# INVERSE FUNCTIONS.

## Presentation on theme: "INVERSE FUNCTIONS."— Presentation transcript:

INVERSE FUNCTIONS

Remember we talked about functions---taking a set X and mapping into a Set Y
1 2 3 4 5 10 8 6 1 2 2 4 3 6 4 8 10 5 Set X Set Y An inverse function would reverse that process and map from SetY back into Set X

If we map what we get out of the function back, we won’t always have a function going back.
1 2 2 4 3 6 4 8 5 Since going back, 6 goes back to both 3 and 5, the mapping going back is NOT a function These functions are called many-to-one functions Only functions that pair the y value (value in the range) with only one x will be functions going back the other way. These functions are called one-to-one functions.

This would not be a one-to-one function because to be one-to-one, each y would only be used once with an x. 1 2 3 4 5 10 8 6 1 2 2 4 3 6 4 8 5 10 This is a function IS one-to-one. Each x is paired with only one y and each y is paired with only one x Only one-to-one functions will have inverse functions, meaning the mapping back to the original values is also a function.

Recall that to determine by the graph if an equation is a function, we have the vertical line test.
If a vertical line intersects the graph of an equation more than one time, the equation graphed is NOT a function. This is NOT a function This is a function This is a function

This is a many-to-one function This then IS a one-to-one function
To be a one-to-one function, each y value could only be paired with one x. Let’s look at a couple of graphs. Look at a y value (for example y = 3)and see if there is only one x value on the graph for it. For any y value, a horizontal line will only intersection the graph once so will only have one x value This is a many-to-one function This then IS a one-to-one function

This is NOT a one-to-one function This is NOT a one-to-one function
If a horizontal line intersects the graph of an equation more than one time, the equation graphed is NOT a one-to-one function and will NOT have an inverse function. This is NOT a one-to-one function This is NOT a one-to-one function This is a one-to-one function

Let’s consider the function and compute some values and graph them.
Notice that the x and y values traded places for the function and its inverse. These functions are reflections of each other about the line y = x Let’s consider the function and compute some values and graph them. This means “inverse function” x f (x) (2,8) (8,2) x f -1(x) Let’s take the values we got out of the function and put them into the inverse function and plot them (-8,-2) (-2,-8) Yes, so it will have an inverse function Is this a one-to-one function? What will “undo” a cube? A cube root

So geometrically if a function and its inverse are graphed, they are reflections about the line y = x and the x and y values have traded places. The domain of the function is the range of the inverse. The range of the function is the domain of the inverse. Also if we start with an x and put it in the function and put the result in the inverse function, we are back where we started from. Given two functions, we can then tell if they are inverses of each other if we plug one into the other and it “undoes” the function. Remember subbing one function in the other was the composition function. So if f and g are inverse functions, their composition would simply give x back. For inverse functions then:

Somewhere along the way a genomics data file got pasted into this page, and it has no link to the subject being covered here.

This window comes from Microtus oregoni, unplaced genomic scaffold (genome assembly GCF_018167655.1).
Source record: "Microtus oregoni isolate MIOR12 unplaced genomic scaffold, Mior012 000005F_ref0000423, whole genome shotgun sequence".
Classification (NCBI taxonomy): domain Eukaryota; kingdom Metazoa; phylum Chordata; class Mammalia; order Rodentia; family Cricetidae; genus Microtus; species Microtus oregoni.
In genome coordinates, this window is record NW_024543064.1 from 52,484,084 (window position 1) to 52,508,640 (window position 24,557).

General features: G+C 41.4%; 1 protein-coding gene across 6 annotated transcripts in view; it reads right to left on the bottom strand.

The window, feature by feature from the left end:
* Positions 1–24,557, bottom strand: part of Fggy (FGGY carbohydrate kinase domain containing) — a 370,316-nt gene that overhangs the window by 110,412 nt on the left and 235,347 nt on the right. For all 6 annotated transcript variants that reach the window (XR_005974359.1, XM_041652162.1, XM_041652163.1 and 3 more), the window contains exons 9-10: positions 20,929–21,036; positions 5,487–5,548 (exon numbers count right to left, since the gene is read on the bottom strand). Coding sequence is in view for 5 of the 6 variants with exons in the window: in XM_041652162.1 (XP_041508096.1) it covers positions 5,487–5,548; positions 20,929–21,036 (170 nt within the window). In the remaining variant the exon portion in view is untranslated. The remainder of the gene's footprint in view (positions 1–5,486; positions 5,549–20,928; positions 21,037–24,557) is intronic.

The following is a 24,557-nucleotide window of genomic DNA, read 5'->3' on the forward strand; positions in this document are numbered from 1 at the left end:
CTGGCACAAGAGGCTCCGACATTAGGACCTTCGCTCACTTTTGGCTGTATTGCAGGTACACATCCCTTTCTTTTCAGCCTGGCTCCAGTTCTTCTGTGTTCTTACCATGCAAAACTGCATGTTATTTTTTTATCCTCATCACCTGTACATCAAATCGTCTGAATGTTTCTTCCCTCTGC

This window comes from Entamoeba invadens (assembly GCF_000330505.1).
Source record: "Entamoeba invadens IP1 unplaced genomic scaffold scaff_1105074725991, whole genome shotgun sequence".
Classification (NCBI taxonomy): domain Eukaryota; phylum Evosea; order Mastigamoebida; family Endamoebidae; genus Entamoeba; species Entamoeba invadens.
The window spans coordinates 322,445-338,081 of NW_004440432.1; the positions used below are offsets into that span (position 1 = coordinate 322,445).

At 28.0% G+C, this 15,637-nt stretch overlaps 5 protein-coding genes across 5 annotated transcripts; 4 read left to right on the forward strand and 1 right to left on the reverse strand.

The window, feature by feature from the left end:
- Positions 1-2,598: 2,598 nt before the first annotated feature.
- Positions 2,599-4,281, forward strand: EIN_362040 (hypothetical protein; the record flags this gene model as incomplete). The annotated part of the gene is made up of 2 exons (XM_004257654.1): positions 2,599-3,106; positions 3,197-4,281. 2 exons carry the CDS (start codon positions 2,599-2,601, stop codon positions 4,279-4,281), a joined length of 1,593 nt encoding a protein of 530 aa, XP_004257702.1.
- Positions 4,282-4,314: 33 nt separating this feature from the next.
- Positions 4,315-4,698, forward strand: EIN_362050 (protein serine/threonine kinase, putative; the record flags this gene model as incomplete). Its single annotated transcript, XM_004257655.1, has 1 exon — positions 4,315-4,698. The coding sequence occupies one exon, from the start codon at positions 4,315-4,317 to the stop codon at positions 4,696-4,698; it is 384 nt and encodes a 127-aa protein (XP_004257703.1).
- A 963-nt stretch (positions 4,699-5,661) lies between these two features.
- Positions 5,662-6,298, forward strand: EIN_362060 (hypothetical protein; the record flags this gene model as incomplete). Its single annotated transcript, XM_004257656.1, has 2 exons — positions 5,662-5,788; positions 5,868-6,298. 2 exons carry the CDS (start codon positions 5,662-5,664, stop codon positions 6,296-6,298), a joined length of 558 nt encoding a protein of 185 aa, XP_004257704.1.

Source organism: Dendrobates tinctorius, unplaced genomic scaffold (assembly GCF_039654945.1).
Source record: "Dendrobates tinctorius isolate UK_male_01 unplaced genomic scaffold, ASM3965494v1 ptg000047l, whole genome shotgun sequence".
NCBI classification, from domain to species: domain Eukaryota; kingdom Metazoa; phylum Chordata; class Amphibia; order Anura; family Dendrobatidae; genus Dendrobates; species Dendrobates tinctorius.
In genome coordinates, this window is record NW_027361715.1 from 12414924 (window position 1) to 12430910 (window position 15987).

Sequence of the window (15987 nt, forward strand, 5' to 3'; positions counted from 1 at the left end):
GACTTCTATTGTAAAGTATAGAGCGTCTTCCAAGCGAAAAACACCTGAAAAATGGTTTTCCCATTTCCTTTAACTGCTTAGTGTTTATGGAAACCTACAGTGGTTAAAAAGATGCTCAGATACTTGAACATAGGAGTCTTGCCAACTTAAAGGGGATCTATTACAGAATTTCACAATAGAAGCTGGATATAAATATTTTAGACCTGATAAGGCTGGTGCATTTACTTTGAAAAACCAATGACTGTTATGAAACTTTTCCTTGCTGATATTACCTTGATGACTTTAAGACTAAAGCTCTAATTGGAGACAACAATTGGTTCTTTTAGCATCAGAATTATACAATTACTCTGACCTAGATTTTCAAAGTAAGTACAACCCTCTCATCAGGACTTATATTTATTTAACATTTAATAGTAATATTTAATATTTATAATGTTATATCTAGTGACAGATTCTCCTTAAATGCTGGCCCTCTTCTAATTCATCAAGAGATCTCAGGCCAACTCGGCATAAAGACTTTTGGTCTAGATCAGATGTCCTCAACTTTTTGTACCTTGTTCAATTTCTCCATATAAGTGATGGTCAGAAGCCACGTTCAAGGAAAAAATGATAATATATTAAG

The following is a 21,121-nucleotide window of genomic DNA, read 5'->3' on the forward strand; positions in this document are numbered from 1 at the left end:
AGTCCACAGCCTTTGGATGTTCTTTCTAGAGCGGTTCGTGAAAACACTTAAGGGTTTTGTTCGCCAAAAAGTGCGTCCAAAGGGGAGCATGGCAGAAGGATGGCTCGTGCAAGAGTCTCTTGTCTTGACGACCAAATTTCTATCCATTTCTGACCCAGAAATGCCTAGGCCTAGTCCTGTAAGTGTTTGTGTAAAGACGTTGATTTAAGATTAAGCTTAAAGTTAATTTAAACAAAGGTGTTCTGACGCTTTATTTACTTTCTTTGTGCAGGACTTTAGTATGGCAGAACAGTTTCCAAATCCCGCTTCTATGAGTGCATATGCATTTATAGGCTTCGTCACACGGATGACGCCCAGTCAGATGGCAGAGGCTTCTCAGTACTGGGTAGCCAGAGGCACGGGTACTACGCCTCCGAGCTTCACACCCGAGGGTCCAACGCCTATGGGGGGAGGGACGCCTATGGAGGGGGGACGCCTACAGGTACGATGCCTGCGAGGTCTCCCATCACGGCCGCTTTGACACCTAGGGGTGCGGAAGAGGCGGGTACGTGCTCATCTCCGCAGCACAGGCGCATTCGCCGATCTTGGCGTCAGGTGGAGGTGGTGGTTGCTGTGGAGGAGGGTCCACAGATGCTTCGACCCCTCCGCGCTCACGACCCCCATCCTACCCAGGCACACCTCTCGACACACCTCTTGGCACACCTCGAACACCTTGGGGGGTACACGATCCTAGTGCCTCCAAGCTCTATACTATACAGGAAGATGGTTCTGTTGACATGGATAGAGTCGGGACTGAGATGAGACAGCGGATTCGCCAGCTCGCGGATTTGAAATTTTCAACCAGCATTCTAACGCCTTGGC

Verify that the functions f and g are inverses of each other.
If we graph (x - 2)2 it is a parabola shifted right 2. Is this a one-to-one function? This would not be one-to-one but they restricted the domain and are only taking the function where x is greater than or equal to 2 so we will have a one-to-one function.

Verify that the functions f and g are inverses of each other.
Since both of these = x, if you start with x and apply the functions they “undo” each other and are inverses.

Steps for Finding the Inverse of a One-to-One Function
y = f -1(x) Solve for y Trade x and y places Replace f(x) with y

Let’s check this by doing
Find the inverse of y = f -1(x) or Solve for y Trade x and y places Yes! Replace f(x) with y Ensure f(x) is one to one first. Domain may need to be restricted.

Acknowledgement I wish to thank Shawna Haider from Salt Lake Community College, Utah USA for her hard work in creating this PowerPoint. Shawna has kindly given permission for this resource to be downloaded from and for it to be modified to suit the Western Australian Mathematics Curriculum. Stephen Corcoran Head of Mathematics St Stephen’s School – Carramar